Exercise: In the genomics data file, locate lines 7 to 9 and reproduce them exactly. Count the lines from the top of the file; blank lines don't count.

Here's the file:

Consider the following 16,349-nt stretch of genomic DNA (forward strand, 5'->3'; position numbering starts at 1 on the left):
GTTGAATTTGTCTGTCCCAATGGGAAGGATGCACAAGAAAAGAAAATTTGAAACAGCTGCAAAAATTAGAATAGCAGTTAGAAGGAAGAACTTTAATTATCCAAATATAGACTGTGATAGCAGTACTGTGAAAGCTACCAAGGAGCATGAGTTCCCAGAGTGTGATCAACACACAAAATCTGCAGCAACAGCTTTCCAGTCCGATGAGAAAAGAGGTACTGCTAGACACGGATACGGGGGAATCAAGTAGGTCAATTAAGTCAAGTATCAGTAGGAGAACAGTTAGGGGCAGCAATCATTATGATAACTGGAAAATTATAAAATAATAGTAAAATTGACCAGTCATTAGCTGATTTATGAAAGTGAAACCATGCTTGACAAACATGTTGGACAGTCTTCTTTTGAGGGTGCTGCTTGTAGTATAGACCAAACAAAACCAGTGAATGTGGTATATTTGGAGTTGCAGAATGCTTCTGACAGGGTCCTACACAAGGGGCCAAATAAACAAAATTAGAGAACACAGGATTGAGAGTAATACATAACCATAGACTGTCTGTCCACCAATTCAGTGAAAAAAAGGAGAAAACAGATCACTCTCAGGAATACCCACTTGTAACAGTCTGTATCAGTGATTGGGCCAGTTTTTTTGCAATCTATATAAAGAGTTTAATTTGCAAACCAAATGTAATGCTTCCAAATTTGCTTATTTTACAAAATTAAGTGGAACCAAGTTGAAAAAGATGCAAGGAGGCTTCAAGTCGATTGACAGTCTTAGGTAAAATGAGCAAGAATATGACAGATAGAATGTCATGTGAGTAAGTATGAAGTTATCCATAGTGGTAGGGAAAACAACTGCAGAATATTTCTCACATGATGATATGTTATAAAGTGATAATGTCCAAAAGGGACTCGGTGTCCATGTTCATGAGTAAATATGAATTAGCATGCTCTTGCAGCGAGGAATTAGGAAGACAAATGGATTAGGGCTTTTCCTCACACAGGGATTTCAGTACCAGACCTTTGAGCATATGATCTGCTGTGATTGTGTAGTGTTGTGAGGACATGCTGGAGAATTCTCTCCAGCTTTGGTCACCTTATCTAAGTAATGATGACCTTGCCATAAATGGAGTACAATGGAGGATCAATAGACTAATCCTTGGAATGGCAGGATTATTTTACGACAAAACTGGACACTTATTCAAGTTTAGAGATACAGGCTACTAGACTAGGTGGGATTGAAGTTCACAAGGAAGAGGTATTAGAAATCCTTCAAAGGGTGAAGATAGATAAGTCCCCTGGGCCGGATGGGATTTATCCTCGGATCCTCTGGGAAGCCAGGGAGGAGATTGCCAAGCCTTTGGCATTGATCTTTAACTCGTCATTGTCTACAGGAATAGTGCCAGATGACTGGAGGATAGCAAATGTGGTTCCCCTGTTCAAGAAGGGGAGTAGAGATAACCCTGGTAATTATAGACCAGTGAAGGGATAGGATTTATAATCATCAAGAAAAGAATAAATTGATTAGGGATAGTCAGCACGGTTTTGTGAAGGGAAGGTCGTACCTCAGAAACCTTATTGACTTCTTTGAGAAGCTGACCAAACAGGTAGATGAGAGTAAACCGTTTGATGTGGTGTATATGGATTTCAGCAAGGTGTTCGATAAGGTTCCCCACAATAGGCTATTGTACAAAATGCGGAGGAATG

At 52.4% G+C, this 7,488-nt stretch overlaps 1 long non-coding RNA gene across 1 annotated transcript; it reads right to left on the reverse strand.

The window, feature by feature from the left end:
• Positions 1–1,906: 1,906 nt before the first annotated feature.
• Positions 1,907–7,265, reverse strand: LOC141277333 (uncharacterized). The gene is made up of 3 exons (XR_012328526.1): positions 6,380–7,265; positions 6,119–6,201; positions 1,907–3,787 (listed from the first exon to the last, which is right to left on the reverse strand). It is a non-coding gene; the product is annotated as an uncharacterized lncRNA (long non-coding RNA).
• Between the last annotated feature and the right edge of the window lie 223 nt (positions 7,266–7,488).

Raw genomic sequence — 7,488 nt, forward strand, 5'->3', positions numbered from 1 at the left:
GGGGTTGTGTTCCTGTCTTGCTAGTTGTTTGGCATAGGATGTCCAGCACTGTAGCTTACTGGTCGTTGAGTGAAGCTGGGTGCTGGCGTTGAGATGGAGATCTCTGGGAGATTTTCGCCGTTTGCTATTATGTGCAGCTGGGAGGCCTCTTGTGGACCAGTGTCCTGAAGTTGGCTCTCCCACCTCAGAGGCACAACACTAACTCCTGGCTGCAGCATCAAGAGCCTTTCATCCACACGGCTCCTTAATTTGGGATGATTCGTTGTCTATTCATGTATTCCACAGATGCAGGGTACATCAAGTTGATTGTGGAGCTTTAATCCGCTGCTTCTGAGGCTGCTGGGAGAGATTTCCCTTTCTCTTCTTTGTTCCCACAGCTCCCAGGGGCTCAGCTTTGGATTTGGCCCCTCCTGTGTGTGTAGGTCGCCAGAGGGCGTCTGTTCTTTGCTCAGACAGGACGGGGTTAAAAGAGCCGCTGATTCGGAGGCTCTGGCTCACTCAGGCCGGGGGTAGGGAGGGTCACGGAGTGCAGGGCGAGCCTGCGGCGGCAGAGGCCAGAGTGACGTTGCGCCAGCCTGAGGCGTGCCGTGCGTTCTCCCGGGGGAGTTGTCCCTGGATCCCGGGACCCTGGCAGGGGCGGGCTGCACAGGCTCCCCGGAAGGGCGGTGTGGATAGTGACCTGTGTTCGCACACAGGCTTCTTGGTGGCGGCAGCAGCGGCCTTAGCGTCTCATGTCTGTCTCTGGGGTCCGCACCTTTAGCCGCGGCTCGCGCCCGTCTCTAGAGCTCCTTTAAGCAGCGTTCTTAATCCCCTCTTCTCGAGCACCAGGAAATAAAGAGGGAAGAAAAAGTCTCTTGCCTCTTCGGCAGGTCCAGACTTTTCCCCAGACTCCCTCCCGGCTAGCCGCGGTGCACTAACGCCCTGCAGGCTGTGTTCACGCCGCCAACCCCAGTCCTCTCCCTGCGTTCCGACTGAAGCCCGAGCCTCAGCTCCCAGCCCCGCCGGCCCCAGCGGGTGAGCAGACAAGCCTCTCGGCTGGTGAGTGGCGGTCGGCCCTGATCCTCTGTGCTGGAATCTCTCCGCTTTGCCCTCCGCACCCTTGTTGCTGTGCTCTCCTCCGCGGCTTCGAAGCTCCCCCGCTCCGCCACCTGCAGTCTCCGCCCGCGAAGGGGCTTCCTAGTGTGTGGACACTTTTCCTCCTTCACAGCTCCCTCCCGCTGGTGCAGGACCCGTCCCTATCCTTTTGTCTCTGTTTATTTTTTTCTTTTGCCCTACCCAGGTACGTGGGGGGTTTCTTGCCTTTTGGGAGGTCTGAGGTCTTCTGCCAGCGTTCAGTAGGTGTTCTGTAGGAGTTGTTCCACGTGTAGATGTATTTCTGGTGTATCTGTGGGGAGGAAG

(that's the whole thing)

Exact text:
• Between the last annotated feature and the right edge of the window lie 223 nt (positions 7,266–7,488).

Raw genomic sequence — 7,488 nt, forward strand, 5'->3', positions numbered from 1 at the left:
GGGGTTGTGTTCCTGTCTTGCTAGTTGTTTGGCATAGGATGTCCAGCACTGTAGCTTACTGGTCGTTGAGTGAAGCTGGGTGCTGGCGTTGAGATGGAGATCTCTGGGAGATTTTCGCCGTTTGCTATTATGTGCAGCTGGGAGGCCTCTTGTGGACCAGTGTCCTGAAGTTGGCTCTCCCACCTCAGAGGCACAACACTAACTCCTGGCTGCAGCATCAAGAGCCTTTCATCCACACGGCTCCTTAATTTGGGATGATTCGTTGTCTATTCATGTATTCCACAGATGCAGGGTACATCAAGTTGATTGTGGAGCTTTAATCCGCTGCTTCTGAGGCTGCTGGGAGAGATTTCCCTTTCTCTTCTTTGTTCCCACAGCTCCCAGGGGCTCAGCTTTGGATTTGGCCCCTCCTGTGTGTGTAGGTCGCCAGAGGGCGTCTGTTCTTTGCTCAGACAGGACGGGGTTAAAAGAGCCGCTGATTCGGAGGCTCTGGCTCACTCAGGCCGGGGGTAGGGAGGGTCACGGAGTGCAGGGCGAGCCTGCGGCGGCAGAGGCCAGAGTGACGTTGCGCCAGCCTGAGGCGTGCCGTGCGTTCTCCCGGGGGAGTTGTCCCTGGATCCCGGGACCCTGGCAGGGGCGGGCTGCACAGGCTCCCCGGAAGGGCGGTGTGGATAGTGACCTGTGTTCGCACACAGGCTTCTTGGTGGCGGCAGCAGCGGCCTTAGCGTCTCATGTCTGTCTCTGGGGTCCGCACCTTTAGCCGCGGCTCGCGCCCGTCTCTAGAGCTCCTTTAAGCAGCGTTCTTAATCCCCTCTTCTCGAGCACCAGGAAATAAAGAGGGAAGAAAAAGTCTCTTGCCTCTTCGGCAGGTCCAGACTTTTCCCCAGACTCCCTCCCGGCTAGCCGCGGTGCACTAACGCCCTGCAGGCTGTGTTCACGCCGCCAACCCCAGTCCTCTCCCTGCGTTCCGACTGAAGCCCGAGCCTCAGCTCCCAGCCCCGCCGGCCCCAGCGGGTGAGCAGACAAGCCTCTCGGCTGGTGAGTGGCGGTCGGCCCTGATCCTCTGTGCTGGAATCTCTCCGCTTTGCCCTCCGCACCCTTGTTGCTGTGCTCTCCTCCGCGGCTTCGAAGCTCCCCCGCTCCGCCACCTGCAGTCTCCGCCCGCGAAGGGGCTTCCTAGTGTGTGGACACTTTTCCTCCTTCACAGCTCCCTCCCGCTGGTGCAGGACCCGTCCCTATCCTTTTGTCTCTGTTTATTTTTTTCTTTTGCCCTACCCAGGTACGTGGGGGGTTTCTTGCCTTTTGGGAGGTCTGAGGTCTTCTGCCAGCGTTCAGTAGGTGTTCTGTAGGAGTTGTTCCACGTGTAGATGTATTTCTGGTGTATCTGTGGGGAGGAAG